I have a friend, let’s call him Bert, who wants to buy a house in Sooke. He’s spent a lot of time here and he likes the small-town feel. He’s a cautious person and he’s quite concerned about what climate change will mean for his children’s future. He was encouraged when he heard that Sooke had declared a climate emergency and aspires to be carbon neutral by 2030.
When Bert saw the plans for his 1,600-square-foot house, he started to wonder — how much will his home and family contribute to increasing the greenhouse gas emissions responsible for climate change in Sooke and for that matter on the entire planet?
After a bit of digging through CRD reports, Bert learned that he approximate what his house could contribute to climate change.
The manufacture of materials for his standard frame house and the construction of the building, site preparation and waste disposal would be a one-time, up-front emission of 5.9 tonnes of carbon.
Day-to-day living – driving, heating, cooking, etc. — would contribute 8.25 tonnes of carbon a year forever.
In order to clear the land of all its vegetation and trees, there would be a loss of 11.43 tonnes a year of carbon that used to be taken up by vegetation and soils on the site. The land for Bert’s house that used to be a carbon “sink” would become a carbon emitter. Bert’s house would contribute 19.68 tonnes of carbon a year forever.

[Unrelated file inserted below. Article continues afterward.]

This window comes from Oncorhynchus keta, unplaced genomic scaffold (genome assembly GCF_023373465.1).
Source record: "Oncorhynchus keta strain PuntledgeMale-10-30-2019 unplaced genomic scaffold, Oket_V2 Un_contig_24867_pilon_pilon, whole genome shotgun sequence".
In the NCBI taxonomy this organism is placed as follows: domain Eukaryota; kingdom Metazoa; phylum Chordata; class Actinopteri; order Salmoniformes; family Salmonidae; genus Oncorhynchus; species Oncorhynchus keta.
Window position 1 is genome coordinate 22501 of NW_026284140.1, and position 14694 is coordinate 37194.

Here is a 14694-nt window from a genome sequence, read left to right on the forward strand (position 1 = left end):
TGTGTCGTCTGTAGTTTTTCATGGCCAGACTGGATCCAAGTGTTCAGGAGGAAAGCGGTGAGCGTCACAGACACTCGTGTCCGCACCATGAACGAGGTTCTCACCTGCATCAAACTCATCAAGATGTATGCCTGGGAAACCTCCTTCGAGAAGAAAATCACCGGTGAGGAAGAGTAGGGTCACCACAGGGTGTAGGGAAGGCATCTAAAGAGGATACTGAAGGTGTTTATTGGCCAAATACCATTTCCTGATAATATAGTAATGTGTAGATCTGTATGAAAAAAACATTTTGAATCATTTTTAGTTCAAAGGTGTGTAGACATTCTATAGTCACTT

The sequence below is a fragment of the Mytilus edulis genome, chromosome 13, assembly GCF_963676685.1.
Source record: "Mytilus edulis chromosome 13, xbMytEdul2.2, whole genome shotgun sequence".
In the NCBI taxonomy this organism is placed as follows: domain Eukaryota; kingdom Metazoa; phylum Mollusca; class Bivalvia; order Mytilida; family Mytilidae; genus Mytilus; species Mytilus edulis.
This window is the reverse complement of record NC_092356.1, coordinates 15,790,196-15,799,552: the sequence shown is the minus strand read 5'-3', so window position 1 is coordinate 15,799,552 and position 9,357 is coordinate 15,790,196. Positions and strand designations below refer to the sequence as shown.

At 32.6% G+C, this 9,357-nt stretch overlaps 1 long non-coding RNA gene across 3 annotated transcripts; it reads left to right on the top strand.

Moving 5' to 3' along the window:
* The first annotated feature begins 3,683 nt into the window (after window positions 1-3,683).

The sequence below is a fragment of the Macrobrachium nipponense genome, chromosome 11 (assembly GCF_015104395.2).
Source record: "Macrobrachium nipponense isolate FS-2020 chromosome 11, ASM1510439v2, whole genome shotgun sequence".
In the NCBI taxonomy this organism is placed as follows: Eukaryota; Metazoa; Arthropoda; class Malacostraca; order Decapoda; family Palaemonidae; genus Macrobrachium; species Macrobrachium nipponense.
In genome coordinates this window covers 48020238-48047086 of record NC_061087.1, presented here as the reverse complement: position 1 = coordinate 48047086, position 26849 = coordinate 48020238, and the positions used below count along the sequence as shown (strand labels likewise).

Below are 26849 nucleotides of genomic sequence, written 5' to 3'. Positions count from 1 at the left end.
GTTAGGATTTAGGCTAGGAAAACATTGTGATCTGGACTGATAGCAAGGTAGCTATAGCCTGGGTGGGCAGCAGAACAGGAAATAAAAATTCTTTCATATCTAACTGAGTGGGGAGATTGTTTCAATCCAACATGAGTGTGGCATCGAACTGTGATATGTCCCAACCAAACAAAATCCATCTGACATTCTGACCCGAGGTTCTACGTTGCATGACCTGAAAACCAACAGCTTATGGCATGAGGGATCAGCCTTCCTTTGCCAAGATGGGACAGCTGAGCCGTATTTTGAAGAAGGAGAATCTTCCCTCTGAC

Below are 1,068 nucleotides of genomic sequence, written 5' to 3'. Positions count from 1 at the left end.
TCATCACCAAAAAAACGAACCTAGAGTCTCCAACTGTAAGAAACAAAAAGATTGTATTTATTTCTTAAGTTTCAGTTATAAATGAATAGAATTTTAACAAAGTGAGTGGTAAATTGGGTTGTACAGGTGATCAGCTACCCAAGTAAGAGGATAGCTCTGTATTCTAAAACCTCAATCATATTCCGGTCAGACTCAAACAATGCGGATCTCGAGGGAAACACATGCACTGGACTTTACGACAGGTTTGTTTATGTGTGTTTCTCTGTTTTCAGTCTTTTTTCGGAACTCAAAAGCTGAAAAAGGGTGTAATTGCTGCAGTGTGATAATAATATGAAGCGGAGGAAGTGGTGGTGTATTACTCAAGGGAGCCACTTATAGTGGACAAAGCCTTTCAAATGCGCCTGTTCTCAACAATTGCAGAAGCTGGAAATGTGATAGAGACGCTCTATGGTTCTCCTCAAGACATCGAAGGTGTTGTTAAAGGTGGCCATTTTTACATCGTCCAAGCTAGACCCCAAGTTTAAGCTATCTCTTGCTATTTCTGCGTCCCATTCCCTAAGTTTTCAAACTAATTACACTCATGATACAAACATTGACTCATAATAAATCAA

Bert talked to planners at Sooke and learned there are about 1,100 dwellings approved for construction and many more to come. All those houses would result in a massive increase in greenhouse gases: 1,100 x 19.68 = 21,648 tonnes of carbon a year.
A recent CRD report states that Sooke’s present total emissions are 46,574 tonnes of carbon a year. These 1,100 new houses on the books will mean a 46 per cent increase in Sooke’s greenhouse gases. This is going in the wrong direction. Sooke is trying to reduce its emissions dramatically before 2030, not increase them!
Bert realized that one of the negative spinoffs of growing so rapidly was not only the increase in carbon emissions contributing to climate change, the loss of our carbon sink, and our resilience to climate change but also the loss of natural assets that affect our quality of life — farm and garden land, recreational green spaces, wildlife corridors, natural drainage and biodiversity. Residents of Sooke, like Bert, have said that they value these natural assets.
Bert looked at some of the proposed growth scenarios in the new official community plan and found that they were not addressing the climate problem. He came to understand that if Sooke continues to grow, we will not meet our climate targets and we will lose all that we love about this community — our small seaside town, surrounded by forests and farms.
What should Bert do?
Alan Dolan is a Transition Sooke board member.